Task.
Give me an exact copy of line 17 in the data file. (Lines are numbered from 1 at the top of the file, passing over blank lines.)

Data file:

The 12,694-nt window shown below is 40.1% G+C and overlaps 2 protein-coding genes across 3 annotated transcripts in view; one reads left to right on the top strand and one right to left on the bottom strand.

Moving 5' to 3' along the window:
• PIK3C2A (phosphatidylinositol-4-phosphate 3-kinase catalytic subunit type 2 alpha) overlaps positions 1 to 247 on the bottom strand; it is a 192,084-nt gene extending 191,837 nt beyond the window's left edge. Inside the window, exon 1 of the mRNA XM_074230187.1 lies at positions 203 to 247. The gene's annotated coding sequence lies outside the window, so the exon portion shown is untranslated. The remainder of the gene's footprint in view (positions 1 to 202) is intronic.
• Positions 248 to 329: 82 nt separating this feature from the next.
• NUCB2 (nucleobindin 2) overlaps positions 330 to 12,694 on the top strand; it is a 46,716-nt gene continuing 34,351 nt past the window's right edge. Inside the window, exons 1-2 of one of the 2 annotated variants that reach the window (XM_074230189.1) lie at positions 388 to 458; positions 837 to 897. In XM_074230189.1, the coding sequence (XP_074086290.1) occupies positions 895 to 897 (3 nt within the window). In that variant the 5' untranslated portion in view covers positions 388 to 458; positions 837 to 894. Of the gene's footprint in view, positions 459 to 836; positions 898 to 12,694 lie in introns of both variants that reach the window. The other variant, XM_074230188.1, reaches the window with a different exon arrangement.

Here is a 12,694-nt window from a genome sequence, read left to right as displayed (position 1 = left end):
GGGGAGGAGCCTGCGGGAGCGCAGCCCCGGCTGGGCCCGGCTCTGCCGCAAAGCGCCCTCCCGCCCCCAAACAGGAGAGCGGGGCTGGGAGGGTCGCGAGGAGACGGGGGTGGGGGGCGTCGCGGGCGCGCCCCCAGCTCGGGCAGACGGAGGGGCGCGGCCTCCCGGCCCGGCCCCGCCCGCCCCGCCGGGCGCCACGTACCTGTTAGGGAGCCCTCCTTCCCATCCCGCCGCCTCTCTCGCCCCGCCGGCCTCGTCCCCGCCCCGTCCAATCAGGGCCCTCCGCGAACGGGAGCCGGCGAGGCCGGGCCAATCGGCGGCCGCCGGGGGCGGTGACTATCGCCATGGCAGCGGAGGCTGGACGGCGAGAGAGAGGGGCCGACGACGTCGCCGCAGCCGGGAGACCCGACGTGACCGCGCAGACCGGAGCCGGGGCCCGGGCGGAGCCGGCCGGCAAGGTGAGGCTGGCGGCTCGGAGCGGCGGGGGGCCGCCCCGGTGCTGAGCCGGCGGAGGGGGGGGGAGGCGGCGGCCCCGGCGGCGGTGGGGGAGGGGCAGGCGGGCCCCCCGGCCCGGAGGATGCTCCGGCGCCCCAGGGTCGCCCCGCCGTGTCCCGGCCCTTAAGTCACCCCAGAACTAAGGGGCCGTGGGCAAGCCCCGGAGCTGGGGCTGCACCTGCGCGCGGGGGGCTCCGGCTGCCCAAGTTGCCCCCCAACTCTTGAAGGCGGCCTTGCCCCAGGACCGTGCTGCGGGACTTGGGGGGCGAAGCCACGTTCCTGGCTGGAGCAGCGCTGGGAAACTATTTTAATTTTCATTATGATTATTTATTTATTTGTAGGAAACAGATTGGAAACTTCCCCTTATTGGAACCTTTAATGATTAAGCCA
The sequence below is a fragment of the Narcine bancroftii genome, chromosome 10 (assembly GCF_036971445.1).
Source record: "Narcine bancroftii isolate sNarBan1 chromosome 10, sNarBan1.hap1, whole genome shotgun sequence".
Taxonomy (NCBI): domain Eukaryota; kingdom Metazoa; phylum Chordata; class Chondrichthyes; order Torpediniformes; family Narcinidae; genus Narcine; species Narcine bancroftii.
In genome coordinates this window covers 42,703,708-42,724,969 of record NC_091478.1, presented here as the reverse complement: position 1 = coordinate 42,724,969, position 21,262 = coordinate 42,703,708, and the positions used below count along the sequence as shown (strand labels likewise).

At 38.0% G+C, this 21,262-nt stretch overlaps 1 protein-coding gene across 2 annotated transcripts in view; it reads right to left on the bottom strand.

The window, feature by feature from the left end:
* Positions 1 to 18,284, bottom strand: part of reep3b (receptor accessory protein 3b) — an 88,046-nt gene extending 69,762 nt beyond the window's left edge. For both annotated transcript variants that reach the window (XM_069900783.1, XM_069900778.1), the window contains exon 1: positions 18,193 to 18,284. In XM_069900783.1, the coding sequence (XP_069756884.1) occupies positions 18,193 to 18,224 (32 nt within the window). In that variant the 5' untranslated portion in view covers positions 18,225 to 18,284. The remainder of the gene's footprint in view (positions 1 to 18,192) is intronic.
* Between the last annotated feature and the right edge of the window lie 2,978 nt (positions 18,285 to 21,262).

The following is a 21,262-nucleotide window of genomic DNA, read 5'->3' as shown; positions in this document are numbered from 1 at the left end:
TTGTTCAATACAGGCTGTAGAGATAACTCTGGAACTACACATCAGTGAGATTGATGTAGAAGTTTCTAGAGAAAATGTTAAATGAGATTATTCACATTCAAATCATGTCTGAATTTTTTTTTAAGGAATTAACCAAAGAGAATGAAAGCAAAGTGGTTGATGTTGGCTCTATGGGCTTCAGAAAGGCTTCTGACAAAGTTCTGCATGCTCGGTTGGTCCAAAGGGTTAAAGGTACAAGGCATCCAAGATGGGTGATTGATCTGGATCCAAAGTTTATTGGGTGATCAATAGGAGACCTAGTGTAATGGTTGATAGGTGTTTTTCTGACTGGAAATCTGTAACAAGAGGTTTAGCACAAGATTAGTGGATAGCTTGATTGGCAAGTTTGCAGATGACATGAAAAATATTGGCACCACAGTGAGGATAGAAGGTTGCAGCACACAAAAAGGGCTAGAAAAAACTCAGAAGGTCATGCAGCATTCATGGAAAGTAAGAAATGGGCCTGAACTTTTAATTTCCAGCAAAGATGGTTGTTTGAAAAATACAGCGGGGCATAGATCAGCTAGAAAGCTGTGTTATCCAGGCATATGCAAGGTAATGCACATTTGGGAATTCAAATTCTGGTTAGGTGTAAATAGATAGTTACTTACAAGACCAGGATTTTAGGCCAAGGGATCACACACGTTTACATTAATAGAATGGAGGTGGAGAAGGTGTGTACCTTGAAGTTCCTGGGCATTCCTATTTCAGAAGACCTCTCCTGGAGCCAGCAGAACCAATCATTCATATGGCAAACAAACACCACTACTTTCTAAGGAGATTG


TTGTTCAATACAGGCTGTAGAGATAACTCTGGAACTACACATCAGTGAGATTGATGTAGAAGTTTCTAGAGAAAATGTTAAATGAGATTATTCACATTCAAATCATGTCTGAATTTTTTTTTAAGGAATTAACCAAAGAGAATGAAAGCAAAGTGGTTGATGTTGGCTCTATGGGCTTCAGAAAGGCTTCTGACAAAGTTCTGCATGCTCGGTTGGTCCAAAGGGTTAAAGGTACAAGGCATCCAAGATGGGTGATTGATCTGGATCCAAAGTTTATTGGGTGATCAATAGGAGACCTAGTGTAATGGTTGATAGGTGTTTTTCTGACTGGAAATCTGTAACAAGAGGTTTAGCACAAGATTAGTGGATAGCTTGATTGGCAAGTTTGCAGATGACATGAAAAATATTGGCACCACAGTGAGGATAGAAGGTTGCAGCACACAAAAAGGGCTAGAAAAAACTCAGAAGGTCATGCAGCATTCATGGAAAGTAAGAAATGGGCCTGAACTTTTAATTTCCAGCAAAGATGGTTGTTTGAAAAATACAGCGGGGCATAGATCAGCTAGAAAGCTGTGTTATCCAGGCATATGCAAGGTAATGCACATTTGGGAATTCAAATTCTGGTTAGGTGTAAATAGATAGTTACTTACAAGACCAGGATTTTAGGCCAAGGGATCACACACGTTTACATTAATAGAATGGAGGTGGAGAAGGTGTGTACCTTGAAGTTCCTGGGCATTCCTATTTCAGAAGACCTCTCCTGGAGCCAGCAGAACCAATCATTCATATGGCAAACAAACACCACTACTTTCTAAGGAGATTG